Tag Archives: Thi Bui

The Best We Could Do: An Illustrated Memoir by Thi Bui

The Best We Could Do by Thi Bui

Title: The Best We Could Do: An Illustrated Memoir
Author: Thi Bui
Publisher: Harry N. Abrams
ISBN: 978-1419718786
Genre: Graphic Memoir
Pages: 344
Source: Publisher
Rating: 4/5

It isn’t easy, living this life. I do not know where I read it, or who told me this, but I guess this is true in some way or the other for all of us. It just isn’t easy. Till it becomes bearable I guess, in one way or the other that you make it. I was reminded of this, and more as I turned the pages of The Best We Could Do: An Illustrated Memoir by This Bui – about her parents who escaped to America from Vietnam in the 70s, right after the fall of South Vietnam, and the lives they struggled to build for themselves and their four children.

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Of course this is the kind of book that makes you ponder through its simple illustrations – it is a book about so many stories, so many narratives that Thi Bui makes the reader aware of – conflict, what it is like to not be at home, what is home in the larger scheme of things, identity at the core of restlessness and wanting to shake that off as well, and more than anything the unspoken love between parents and children. I think to a large extent I could relate to the love that remains unspoken. I don’t recall ever saying I love you so casually to either of my parents, and the same goes for them. We don’t say it enough. Like Thi Bui says, it gets stuck in the throat.

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The Best We Could Do is also about coping with life on a daily basis, with the past almost overseeing and controlling events. It is also about what it means to be a parent – from the child’s perspective, and that of the parent’s. It is about the racism that people face in the United States of America, and what it takes to “fit in”. And before you know it, you are rooting for her and her family at almost every page. The empathy is real. I cannot begin to imagine what it must take for her parents to build a life from scratch. I also while reading the book wished I had more time with my grandparents to have asked them what it was like when they moved from Pakistan to India during the Great Partition.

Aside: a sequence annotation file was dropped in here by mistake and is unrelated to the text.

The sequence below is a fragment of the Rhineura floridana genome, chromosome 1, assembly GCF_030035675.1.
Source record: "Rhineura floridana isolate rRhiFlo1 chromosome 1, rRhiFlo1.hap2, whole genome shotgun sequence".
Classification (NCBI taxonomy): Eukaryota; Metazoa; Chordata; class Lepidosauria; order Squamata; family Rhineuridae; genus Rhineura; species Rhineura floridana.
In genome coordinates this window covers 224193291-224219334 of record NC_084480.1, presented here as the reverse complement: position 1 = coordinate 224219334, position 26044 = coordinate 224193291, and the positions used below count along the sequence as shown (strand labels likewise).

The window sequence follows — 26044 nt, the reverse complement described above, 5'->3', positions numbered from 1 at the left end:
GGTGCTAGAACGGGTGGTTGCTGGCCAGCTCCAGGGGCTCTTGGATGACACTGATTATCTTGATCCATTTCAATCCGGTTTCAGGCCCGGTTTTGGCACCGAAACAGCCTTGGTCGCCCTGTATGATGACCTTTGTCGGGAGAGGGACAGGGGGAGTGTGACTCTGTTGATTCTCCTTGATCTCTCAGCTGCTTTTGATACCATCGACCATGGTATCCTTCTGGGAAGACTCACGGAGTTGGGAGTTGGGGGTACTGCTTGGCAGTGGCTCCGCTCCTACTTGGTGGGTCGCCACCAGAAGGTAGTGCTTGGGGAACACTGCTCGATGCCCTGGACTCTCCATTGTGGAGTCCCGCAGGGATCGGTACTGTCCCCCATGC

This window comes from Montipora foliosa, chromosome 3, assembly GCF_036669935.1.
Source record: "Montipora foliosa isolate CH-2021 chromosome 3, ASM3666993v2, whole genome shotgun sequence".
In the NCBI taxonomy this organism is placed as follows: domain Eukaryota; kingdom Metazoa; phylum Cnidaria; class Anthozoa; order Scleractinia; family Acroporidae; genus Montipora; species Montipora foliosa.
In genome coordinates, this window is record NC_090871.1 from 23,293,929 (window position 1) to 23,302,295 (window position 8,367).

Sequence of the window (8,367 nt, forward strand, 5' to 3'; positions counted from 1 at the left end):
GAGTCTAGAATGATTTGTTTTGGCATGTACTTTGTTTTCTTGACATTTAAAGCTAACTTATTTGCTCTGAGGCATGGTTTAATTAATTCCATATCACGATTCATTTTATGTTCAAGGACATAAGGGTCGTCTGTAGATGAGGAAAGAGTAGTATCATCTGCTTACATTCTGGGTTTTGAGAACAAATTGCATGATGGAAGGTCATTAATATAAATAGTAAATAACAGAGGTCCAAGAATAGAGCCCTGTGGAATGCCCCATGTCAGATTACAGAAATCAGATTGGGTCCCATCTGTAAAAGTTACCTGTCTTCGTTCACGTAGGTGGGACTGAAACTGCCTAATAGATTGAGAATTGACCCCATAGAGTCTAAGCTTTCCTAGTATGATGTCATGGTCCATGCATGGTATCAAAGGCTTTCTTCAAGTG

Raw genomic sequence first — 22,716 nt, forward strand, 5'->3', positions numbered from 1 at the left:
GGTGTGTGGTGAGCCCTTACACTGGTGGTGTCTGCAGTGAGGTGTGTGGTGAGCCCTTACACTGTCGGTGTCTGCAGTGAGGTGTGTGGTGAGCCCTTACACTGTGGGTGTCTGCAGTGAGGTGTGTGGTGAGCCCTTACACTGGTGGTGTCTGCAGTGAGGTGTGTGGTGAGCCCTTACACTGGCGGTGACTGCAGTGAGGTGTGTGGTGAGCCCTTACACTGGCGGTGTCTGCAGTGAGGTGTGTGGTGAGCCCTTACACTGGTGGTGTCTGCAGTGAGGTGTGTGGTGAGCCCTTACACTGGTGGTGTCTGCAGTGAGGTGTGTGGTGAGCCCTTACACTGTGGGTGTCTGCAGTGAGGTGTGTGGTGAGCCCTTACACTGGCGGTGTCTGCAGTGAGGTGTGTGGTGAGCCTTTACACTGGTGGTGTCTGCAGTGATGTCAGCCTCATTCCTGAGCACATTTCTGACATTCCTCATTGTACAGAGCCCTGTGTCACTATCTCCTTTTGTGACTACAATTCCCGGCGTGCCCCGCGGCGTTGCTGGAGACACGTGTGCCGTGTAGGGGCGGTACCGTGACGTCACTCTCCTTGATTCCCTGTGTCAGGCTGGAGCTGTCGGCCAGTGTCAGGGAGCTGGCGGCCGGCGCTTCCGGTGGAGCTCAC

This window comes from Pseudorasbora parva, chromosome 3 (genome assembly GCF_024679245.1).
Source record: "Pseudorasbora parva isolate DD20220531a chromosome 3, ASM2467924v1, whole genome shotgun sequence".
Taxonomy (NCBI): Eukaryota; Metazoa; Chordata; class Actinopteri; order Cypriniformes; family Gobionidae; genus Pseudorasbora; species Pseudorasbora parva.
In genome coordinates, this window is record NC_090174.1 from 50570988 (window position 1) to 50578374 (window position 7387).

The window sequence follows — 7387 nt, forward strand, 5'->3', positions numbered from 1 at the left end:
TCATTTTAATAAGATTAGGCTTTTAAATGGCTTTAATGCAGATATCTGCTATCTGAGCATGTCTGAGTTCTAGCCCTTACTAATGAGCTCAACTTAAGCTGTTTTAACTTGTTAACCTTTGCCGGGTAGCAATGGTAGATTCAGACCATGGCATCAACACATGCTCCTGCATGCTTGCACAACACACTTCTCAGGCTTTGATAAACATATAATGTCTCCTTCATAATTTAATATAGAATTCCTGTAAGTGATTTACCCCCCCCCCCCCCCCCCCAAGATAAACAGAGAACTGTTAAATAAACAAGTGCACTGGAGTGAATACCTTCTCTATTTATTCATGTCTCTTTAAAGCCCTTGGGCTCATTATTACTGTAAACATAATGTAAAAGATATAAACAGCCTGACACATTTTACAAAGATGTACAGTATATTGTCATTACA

The Best We Could Do is a book that will grab you by the throat and make you see the beauty and the ruthlessness of humanity. It shows all sides without bias. It doesn’t take sides. For Thi Bui to be this objective, and tell the story of her family is a feat in itself. It is all about doing the best, and finding your place in the sun.

The Best We Could Do: An Illustrated Memoir by Thi Bui

Title: The Best We Could Do: An Illustrated Memoir
Author: Thi Bui
Publisher: Harry N. Abrams
ISBN: 978-1419718779
Genre: Graphic Memoir
Pages: 336
Source: Personal Copy
Rating: 5/5

The times we live in aren’t easy. We live in xenophobic times. As much as I hate to say it, it is true and we cannot turn a blind eye to this one. In these times, as much as I don’t want to read what stares in my face all over the place – on Twitter, on FB, on almost every social media – hatred for a religion or class, or a set of people that aren’t yours, but you read because you feel you will understand and empathize better and this is the time “The Best We Could Do: An Illustrated Memoir” came into my life.

This is a graphic memoir, which means it happened to the author and her family – a set of events – after her parents moved to the land of milk and honey from Vietnam on a boat. The story is deceptively simple but layered with relationships issues, immigration and belonging issues and above all: what it really takes to blend in? Do people who come from outside can after all be called citizens of a particular country even after decades or do they have to keep proving themselves and their patriotism over and over again?

Bui’s story is the story of her family – as she begins to adjust to being a first-time mother, she reminiscences what it means to be a parent from her parents’ perspective – from the sacrifices to unnoticed gestures to love that need not be spoken all the time. In all of this is America – Grand Old America in the background (not as much) always making them question their identity and the importance of home. There are panels that are so breathtakingly beautiful and how they mingle with the prose – will make you weep and in the next panel before you know it you are smiling and cheering on for Thi and her circumstances.

This book as Viet Thanh Nguyen claims will break your heart and then heal it – did just that for me. What is funny is that I also spoke to my maternal aunt after reading this book to know her memories of coming to India from Pakistan during the Great Partition and what it was like for them. “The Best We Could Do” as the title suggests is just that – the best they did and how sometimes you have to keep doing your best to find your place in the world.